Path to Oklahoma

The Treaty of 1861 included a provision Mosteller refers to as “an escape clause” that provided the assistance of the Secretary of the Interior while buying or selling land to anyone leaving Kansas to find somewhere else to live later. The government originally intended for it to apply to the third who remained in communal living and not those who opted for allotments.

“What they should have been prepared for was the fact that it was the reverse,” Mosteller said. “The Prairie Potawatomi held steady. Their lives were of a similar condition to what they were before the treaty. They did not have this great upheaval. They were continuing on a much-diminished reservation, but they were continuing to live in a way that they had before the treaty happened.”

The government and the railroad saw the situation as an opportunity to buy back land. The railroad needed the same riverside sections, heavy with timber, which made up allotments for steam locomotion. The Treaty of 1867 certified the purchase of allotments and surplus lands in exchange for approximately $150,000. The Potawatomi used the funds to acquire a reservation in Indian Territory, and the government sold the Kansas allotments to the railroad.

The 1867 treaty allocated no money for resettlement — the Citizen Potawatomi paid for it themselves. The long and dangerous trip meant they spent about five years preparing to move again, the third time in less than 50 years. They saved money, sold possessions, planned logistics, sent members to scout the area and waited for favorable conditions.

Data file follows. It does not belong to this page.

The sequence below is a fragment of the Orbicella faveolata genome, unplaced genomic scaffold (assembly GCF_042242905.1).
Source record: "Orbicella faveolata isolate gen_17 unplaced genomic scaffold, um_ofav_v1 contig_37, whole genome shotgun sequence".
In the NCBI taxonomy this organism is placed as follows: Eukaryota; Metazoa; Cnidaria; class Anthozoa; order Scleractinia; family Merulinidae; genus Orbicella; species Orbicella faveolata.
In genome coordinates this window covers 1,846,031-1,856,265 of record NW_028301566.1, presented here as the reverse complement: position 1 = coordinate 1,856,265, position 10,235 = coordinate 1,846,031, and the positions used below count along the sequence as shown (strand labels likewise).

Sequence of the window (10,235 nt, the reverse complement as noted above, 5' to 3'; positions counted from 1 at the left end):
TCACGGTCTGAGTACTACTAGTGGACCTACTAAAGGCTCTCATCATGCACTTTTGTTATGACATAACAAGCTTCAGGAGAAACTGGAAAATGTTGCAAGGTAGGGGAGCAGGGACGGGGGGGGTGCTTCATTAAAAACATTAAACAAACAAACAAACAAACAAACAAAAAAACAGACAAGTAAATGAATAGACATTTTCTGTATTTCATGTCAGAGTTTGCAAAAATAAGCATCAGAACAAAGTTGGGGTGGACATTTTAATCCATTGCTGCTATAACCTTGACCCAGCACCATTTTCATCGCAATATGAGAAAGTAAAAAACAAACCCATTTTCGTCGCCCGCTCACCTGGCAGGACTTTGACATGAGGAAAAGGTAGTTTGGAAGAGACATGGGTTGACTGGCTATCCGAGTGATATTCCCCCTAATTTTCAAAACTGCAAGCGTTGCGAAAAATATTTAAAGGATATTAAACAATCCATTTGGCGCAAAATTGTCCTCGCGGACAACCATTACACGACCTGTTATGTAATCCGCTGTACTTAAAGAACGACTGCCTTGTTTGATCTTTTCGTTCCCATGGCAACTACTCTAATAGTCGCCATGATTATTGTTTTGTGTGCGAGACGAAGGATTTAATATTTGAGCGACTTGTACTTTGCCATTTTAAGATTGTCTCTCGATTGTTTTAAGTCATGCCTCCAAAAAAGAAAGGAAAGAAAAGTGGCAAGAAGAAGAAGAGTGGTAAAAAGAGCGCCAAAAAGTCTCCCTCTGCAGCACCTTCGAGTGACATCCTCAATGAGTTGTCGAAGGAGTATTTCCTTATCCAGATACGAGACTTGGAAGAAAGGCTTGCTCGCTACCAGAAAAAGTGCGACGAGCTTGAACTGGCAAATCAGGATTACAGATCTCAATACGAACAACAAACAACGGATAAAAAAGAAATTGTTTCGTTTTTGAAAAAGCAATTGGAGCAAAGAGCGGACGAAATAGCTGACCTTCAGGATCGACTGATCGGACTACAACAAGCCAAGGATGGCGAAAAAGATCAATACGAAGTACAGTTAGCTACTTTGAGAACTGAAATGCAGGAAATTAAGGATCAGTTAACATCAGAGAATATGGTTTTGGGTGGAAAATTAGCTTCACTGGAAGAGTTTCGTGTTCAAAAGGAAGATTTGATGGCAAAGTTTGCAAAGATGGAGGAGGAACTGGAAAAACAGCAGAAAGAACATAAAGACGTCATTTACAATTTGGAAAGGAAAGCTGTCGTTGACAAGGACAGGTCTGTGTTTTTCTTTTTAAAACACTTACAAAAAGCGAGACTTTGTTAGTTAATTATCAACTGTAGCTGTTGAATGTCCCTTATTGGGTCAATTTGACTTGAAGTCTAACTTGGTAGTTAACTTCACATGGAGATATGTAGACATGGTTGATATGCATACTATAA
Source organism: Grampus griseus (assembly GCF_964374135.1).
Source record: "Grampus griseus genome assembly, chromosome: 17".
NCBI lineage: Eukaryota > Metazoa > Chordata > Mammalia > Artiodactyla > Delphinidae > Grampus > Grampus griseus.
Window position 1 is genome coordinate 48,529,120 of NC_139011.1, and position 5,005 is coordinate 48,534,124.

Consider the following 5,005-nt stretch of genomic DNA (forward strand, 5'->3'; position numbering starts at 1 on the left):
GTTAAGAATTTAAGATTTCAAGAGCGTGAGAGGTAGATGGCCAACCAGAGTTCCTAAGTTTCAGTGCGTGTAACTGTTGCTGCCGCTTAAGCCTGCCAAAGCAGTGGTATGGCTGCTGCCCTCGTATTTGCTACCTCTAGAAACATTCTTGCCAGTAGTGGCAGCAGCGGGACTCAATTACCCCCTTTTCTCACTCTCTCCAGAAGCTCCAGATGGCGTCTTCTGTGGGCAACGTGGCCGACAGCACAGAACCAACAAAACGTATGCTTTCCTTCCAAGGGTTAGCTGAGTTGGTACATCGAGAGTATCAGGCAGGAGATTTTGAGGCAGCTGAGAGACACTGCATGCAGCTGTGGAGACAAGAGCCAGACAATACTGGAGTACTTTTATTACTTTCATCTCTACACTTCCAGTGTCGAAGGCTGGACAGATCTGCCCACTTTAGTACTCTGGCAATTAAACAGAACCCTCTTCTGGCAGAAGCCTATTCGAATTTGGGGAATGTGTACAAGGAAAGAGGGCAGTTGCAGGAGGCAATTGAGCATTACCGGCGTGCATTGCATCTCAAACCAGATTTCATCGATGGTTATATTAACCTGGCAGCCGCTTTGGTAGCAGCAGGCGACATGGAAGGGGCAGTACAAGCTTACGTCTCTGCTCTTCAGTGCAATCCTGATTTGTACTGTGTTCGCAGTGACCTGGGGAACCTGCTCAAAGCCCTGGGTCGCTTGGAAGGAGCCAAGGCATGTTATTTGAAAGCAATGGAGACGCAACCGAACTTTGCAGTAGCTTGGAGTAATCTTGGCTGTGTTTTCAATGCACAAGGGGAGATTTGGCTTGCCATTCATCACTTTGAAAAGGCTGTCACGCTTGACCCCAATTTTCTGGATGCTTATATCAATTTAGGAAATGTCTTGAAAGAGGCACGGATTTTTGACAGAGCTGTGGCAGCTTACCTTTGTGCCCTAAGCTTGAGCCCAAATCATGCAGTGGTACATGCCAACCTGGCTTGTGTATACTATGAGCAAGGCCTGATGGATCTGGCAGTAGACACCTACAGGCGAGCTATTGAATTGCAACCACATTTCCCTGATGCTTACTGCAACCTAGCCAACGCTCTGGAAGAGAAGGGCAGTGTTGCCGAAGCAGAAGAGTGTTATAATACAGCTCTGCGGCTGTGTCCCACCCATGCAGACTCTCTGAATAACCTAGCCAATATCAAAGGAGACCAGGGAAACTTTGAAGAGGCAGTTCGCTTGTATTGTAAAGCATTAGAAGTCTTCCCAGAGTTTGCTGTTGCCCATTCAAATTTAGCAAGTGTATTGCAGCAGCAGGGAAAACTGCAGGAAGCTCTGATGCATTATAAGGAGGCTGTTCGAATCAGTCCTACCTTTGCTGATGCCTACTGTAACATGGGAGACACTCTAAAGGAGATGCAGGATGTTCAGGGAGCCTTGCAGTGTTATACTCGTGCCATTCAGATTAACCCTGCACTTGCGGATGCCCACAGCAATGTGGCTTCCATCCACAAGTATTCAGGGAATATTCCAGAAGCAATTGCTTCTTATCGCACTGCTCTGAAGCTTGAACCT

“It was not something that you could just hop in a wagon and off you go. Most of you didn’t have a wagon,” Mosteller said. “When people did come down, they tended to come down as multiple family groups. There was safety in numbers. You could share supplies. It just made the move easier.”

Over the next 20 years, families and individuals made their way from Kansas to what is now central Oklahoma in spurts. Moving to frontier territory presented its own set of challenges including establishing infrastructure and building homes.

Many impoverished Potawatomi remained in Kansas, living with friends and family. On the other end of the spectrum, the wealthy members remained where they experienced success. The idea of beginning a new life in a new place generally appealed to Tribal members somewhere in the middle of these two groups. The two treaties resulted in the name “Citizen Potawatomi” and movement of Tribal members to the area headquarters are located today. It is an important piece of Tribal history, but Mosteller believes deeper connections persist.

“It is our origin story, but then again, it’s not. I don’t want people to act as though we didn’t exist as the people we are before. Yes, it changed a lot of things… but there was a continuity, too,” she said. “It wasn’t like we flipped a switch, and all of a sudden we’re a whole new people.”

Learn more at Citizen Potawatomi Nation’s Cultural Heritage Center. Its new exhibits offer a complete educational experience of Tribal history and traditions.